Posted on Sat, Jan. 04, 2003

    FORT WORTH - Police acknowledged Friday that an undercover officer was masked and brandishing a gun when she was shot by a store clerk who believed that he was about to be robbed.

    Officials initially disputed witness accounts about the mask, a knit ski-type mask called a balaclava, and said the officer was shot Thursday evening as she and other police went into the E-Z Food Store to arrest a man suspected of selling drugs.

    They also revised their account to say that, contrary to their original statement, the officer was not wearing a bullet-resistant vest when she was shot under the left armpit.

    The 40-year-old officer, who is not being identified because of her undercover assignment, was upgraded from critical to serious condition at John Peter Smith Hospital on Friday afternoon.

    Bao Nguyen, son of the store owner, said the masked officer never identified herself as a police officer as she entered the business at 968 Elmwood Ave. He also said he did not see any police insignia on the officer's raid jacket -- only a "dark figure" with a gun -- when he pulled his .380-caliber handgun and fired once.

    "In my mind, I knew if I didn't shoot this person, they're going to shoot me first and then my dad," Nguyen, 28, said.

    Police said they are investigating whether the officer followed proper procedure when she walked into the store wearing a mask and carrying a gun, instead of waiting for the suspect to exit.

    "I don't know why they went into the store to make an arrest," said Lt. Jesse Hernandez, a police spokesman. "If you are going to go make an arrest of someone who just sold drugs, you might want to draw your gun.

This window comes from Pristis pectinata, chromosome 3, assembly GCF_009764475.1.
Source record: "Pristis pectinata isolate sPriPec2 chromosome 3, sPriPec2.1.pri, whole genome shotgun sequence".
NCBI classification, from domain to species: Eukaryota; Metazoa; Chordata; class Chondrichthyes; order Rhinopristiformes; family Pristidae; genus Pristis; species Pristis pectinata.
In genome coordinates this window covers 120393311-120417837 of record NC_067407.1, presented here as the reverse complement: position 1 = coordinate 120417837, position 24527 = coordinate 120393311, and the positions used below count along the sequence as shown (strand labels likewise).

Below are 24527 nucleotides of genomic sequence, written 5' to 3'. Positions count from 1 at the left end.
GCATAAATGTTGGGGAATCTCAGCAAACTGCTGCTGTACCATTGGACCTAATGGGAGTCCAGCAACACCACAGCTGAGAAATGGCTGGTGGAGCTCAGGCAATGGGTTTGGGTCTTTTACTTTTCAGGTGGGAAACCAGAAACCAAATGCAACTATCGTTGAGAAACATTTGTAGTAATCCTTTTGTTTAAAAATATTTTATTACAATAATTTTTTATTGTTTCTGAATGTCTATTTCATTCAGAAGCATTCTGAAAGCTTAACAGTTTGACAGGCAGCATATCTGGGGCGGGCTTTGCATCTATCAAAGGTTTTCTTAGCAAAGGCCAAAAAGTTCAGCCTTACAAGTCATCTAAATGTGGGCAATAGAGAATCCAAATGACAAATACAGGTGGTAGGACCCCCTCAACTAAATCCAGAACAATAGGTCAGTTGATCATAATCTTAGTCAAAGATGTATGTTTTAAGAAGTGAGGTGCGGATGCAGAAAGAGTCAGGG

"This is still early; we are still looking at everything. I don't have answers to all your questions yet."

    Police Chief Ralph Mendoza did not return calls to his pager late Friday afternoon. Hernandez said neither he nor the chief would comment on department policies until an internal review is complete.

    City Manager Gary Jackson said Mendoza had told him that circumstances surrounding the use of the mask and entering a business to make an arrest would be evaluated. He also said departmental policy does not require officers to wear bulletproof vests.

    "It is a routine matter in serious incidents like this to do an incident evaluation," he said.

    Hernandez said he provided inaccurate information about the mask and bulletproof vest Thursday night because of the chaos that occurred immediately after the shooting.

    "I gave you the best information I had at the time," he said. "Some of it came from officers who got there after the fact. They weren't real sure."

    Hernandez said undercover officers typically wear pull-on masks "to conceal their identity because they may be a 'buy' officer one day and they don't want to be recognized."

    He said no decision has been made on possible charges against Nguyen, who was questioned and released Thursday night.

    "We'll collect the facts and, if warranted, he may face a grand jury referral," Hernandez said. "It may very well turn out to be a tragic accident."

    On Friday morning, the store's owner and his wife reopened the business.

    They were joined later in the afternoon by Bao Nguyen, who said he felt sick after the shooting and had difficulty sleeping.

    He arrived, visibly shaken, to a swarm of reporters seeking his account of events.

    Nguyen and his father, who asked not to be identified, said they did not own a gun when they bought the store in May 2000. They said they later purchased two, one for each to carry while working, on the advice of Fort Worth police.